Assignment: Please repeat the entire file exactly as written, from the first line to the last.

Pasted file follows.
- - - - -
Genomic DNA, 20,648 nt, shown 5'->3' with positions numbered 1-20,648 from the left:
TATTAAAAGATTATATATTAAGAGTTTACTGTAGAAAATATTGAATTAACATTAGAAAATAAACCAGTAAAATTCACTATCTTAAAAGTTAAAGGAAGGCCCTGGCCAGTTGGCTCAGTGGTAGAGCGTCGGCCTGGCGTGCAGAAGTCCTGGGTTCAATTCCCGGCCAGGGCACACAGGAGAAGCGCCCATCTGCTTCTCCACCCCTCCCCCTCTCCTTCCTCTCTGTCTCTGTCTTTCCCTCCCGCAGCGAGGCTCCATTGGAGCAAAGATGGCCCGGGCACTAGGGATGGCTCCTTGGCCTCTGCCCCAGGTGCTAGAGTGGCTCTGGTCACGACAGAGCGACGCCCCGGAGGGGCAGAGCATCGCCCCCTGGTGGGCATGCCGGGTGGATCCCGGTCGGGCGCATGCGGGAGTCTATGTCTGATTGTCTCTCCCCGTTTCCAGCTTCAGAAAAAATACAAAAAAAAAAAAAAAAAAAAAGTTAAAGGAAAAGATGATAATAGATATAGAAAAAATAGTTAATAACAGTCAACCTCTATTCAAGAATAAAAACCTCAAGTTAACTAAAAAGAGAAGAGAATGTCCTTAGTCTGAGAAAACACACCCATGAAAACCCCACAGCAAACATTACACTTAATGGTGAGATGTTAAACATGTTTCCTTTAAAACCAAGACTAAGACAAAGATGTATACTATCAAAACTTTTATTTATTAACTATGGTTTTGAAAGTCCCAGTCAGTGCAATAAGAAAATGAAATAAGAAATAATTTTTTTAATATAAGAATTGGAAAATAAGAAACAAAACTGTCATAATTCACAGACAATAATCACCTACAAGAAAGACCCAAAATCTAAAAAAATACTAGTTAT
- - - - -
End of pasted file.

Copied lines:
Genomic DNA, 20,648 nt, shown 5'->3' with positions numbered 1-20,648 from the left:
TATTAAAAGATTATATATTAAGAGTTTACTGTAGAAAATATTGAATTAACATTAGAAAATAAACCAGTAAAATTCACTATCTTAAAAGTTAAAGGAAGGCCCTGGCCAGTTGGCTCAGTGGTAGAGCGTCGGCCTGGCGTGCAGAAGTCCTGGGTTCAATTCCCGGCCAGGGCACACAGGAGAAGCGCCCATCTGCTTCTCCACCCCTCCCCCTCTCCTTCCTCTCTGTCTCTGTCTTTCCCTCCCGCAGCGAGGCTCCATTGGAGCAAAGATGGCCCGGGCACTAGGGATGGCTCCTTGGCCTCTGCCCCAGGTGCTAGAGTGGCTCTGGTCACGACAGAGCGACGCCCCGGAGGGGCAGAGCATCGCCCCCTGGTGGGCATGCCGGGTGGATCCCGGTCGGGCGCATGCGGGAGTCTATGTCTGATTGTCTCTCCCCGTTTCCAGCTTCAGAAAAAATACAAAAAAAAAAAAAAAAAAAAAGTTAAAGGAAAAGATGATAATAGATATAGAAAAAATAGTTAATAACAGTCAACCTCTATTCAAGAATAAAAACCTCAAGTTAACTAAAAAGAGAAGAGAATGTCCTTAGTCTGAGAAAACACACCCATGAAAACCCCACAGCAAACATTACACTTAATGGTGAGATGTTAAACATGTTTCCTTTAAAACCAAGACTAAGACAAAGATGTATACTATCAAAACTTTTATTTATTAACTATGGTTTTGAAAGTCCCAGTCAGTGCAATAAGAAAATGAAATAAGAAATAATTTTTTTAATATAAGAATTGGAAAATAAGAAACAAAACTGTCATAATTCACAGACAATAATCACCTACAAGAAAGACCCAAAATCTAAAAAAATACTAGTTAT